DCFCs Can’t Be the Blanket Solution for EV Charging

By Eric Roseman

While public fast-charging networks have dominated much of the electric vehicle (EV) charging discussion and while public investment is important to the ultimate success of EVs, the Biden administration’s plan to quintuple the number of public fast-charging stations ignores one of the important facts about the issue. Primarily, EV owners prefer to charge vehicles at their place of residence, necessitating the prioritization of home and multifamily communities. 

Many of the highly publicized chargers planned by the Biden administration are DCFCs, sometimes referred to as Level 3 DC charging, which utilizes a three-phase 480V AC electric circuit to deliver a direct current to the EV. Currently, popular opinion is that in order to spur greater EV adoption, the nation needs a greater availability of DCFCs and is starting to put more focus on reliability standards as well.

There are just over 110,000 public charging stations available in the United States, of which about 23% are unusable due to various failures including unresponsive or unavailable touchscreens, payment system failures, charge initiation failures, network failures, or broken connectors. There’s no argument in the industry on the reliability issue – unreliable chargers are the single largest challenge in the EV space. That problem persists whether you’re talking about DC fast charging or other public chargers such as level 2 charging.  Irrespectively, the country needs more reliable public chargers. There’s a misconception that EV charging should be like fuel stations — available on every corner and that’s been necessitated by gas stations which are only necessary because people need gas for their vehicles and can’t store it at home. If gas was readily available at everyone’s residence or place of employment, there would only be the need for a fraction of the stations we have and that’s where policy needs to adjust.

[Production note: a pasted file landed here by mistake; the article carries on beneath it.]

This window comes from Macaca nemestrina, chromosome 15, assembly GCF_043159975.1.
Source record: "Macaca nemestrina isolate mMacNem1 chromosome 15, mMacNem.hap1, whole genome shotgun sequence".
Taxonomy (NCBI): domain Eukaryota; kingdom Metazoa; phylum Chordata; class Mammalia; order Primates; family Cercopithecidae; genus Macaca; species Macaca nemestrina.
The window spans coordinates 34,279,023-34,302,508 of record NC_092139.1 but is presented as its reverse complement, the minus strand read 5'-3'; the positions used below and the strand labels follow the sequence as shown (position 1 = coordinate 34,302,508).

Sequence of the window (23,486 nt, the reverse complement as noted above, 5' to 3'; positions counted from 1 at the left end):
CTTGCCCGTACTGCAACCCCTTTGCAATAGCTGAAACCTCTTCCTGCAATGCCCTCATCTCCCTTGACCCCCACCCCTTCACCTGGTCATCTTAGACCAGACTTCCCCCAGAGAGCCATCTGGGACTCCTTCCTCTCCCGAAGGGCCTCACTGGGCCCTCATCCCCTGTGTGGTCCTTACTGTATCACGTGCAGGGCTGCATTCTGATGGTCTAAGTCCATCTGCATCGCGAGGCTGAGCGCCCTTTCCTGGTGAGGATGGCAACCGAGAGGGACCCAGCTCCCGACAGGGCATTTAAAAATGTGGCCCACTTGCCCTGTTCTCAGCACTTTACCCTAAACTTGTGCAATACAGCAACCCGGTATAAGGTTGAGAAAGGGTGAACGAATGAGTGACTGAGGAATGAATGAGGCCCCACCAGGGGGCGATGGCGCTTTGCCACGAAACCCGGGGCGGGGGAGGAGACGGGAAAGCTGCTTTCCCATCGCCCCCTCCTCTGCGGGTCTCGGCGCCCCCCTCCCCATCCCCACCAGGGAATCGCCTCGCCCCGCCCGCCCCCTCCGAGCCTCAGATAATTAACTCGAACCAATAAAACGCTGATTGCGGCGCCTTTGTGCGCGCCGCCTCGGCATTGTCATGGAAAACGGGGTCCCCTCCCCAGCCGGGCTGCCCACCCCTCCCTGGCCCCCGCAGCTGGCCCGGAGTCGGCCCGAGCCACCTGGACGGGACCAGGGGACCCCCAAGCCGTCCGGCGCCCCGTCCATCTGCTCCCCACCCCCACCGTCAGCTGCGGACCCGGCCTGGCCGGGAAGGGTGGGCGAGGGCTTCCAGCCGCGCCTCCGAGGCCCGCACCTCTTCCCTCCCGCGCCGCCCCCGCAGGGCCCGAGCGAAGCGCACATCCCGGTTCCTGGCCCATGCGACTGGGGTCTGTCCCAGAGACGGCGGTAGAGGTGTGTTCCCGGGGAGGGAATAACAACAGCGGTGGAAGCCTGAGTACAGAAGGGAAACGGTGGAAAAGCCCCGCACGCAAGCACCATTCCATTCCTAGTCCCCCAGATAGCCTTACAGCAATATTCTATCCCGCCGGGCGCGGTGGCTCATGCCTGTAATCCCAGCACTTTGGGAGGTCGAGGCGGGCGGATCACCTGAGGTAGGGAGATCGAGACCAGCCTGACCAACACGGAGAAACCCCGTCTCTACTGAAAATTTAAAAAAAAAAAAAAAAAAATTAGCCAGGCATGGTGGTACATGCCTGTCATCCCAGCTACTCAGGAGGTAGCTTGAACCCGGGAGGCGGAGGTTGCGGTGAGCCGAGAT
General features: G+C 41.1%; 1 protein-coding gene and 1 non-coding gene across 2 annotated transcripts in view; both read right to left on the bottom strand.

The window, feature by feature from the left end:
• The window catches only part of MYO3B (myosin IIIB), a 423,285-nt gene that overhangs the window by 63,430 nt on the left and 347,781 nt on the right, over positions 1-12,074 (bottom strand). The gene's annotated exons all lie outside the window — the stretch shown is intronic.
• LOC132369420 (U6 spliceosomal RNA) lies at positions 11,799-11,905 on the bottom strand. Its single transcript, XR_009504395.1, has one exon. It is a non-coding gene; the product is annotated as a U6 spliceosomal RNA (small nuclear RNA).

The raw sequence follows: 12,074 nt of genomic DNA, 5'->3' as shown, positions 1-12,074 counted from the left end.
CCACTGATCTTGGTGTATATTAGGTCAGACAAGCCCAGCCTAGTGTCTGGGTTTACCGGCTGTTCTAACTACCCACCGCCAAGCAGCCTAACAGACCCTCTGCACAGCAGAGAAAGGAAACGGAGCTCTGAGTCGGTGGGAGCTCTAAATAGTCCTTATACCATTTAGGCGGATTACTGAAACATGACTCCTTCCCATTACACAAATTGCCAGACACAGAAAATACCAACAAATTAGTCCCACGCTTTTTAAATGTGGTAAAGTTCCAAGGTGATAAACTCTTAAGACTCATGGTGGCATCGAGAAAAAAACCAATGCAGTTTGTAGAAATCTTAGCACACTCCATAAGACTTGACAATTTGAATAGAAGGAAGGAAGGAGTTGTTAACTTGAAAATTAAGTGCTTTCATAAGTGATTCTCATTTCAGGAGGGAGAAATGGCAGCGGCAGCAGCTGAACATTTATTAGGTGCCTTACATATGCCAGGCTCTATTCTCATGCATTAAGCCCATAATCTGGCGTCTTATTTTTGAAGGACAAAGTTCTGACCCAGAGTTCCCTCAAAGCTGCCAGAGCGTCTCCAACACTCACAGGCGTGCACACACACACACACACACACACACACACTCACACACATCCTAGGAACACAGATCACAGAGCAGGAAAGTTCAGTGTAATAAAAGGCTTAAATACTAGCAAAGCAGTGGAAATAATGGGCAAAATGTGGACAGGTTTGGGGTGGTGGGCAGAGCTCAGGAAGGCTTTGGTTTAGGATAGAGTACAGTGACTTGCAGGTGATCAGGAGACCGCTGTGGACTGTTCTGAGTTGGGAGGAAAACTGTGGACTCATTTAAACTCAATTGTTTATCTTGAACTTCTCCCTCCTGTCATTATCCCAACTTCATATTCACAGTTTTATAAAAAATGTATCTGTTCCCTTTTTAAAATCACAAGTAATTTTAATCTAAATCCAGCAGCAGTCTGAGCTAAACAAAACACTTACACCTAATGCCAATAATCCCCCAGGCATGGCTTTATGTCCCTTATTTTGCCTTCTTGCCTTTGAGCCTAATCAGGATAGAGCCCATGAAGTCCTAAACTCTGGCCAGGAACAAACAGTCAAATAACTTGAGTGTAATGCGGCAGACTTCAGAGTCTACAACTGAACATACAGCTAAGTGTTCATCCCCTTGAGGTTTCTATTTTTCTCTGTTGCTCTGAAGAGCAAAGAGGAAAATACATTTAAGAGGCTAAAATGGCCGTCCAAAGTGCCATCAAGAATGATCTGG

The heavy focus on DCFCs is misguided and the majority of investment dollars should concentrate on multifamily communities, workplaces, curbside, retail and hospitality in that order of priority. Only 10% of the currently proposed funds would be needed to meet public changing demand. More than 80% prefer to charge at home or at their jobs and while there is an investment in those sectors, it’s not nearly at the level needed. An increased availability at these crucial charging locations, will be the true impetus for increased EV sales.

A three-year study by Idaho National Laboratory revealed that more than half of EV owners charge exclusively at their residence. Of the people who don’t charge exclusively at home, their jobs and their residences were still their most preferred places to fill their car’s EV batteries.

This isn’t to suggest that DC fast-charging public EV chargers are unnecessary. They reduce distance anxiety, facilitate long-distance driving, and can cover remote geographic areas. Public charging also remains highly popular in areas where people park for extended periods of time, such as airports, shopping centers and movie theaters. The country simply doesn’t require that many charging stations because EVs don’t function like fuel vehicles. Convenience stores or public spaces with a dozen charging stations are a misguided investment of public money. Following the above list of priorities is the best path toward achieving the widespread adoption that the nation hopes to achieve.

Why should multifamily be a priority for the investment of EV charging stations? About 45% of Americans would consider an EV or plug-in hybrid electric vehicle (PHEV) for their next purchase, according to the YouGov Global Automotive Profiles released in November 2021. In the group, 40% were aged 18-34, and almost two-thirds of that group currently rent their homes. The largest segment of EV buyers is the 35-49 age group, which accounts for a quarter of EV sales, and more than 42% of that age group are renters as well. When the people driving the EV market are also the people driving the multifamily industry, it’s obvious where the installations should be focused.

The Idaho National Laboratory study also recommended that workplaces be the second area of focus for EV charging stations, given its popularity among current EV drivers. As far as DCFCs, the study showed that the highest usage of those was at interstate highway exits, and they were used just as much by local drivers as long-distance travelers – likely due to the lack of availability of every-day usage stations at home or work.

The Biden administration would like to see EV sales surpass the 50% mark by 2030, and that’s an attainable goal. Our greatest odds of achieving that number are to increase  investment in charging stations where the drivers are and multifamily communities would be the right place to start.

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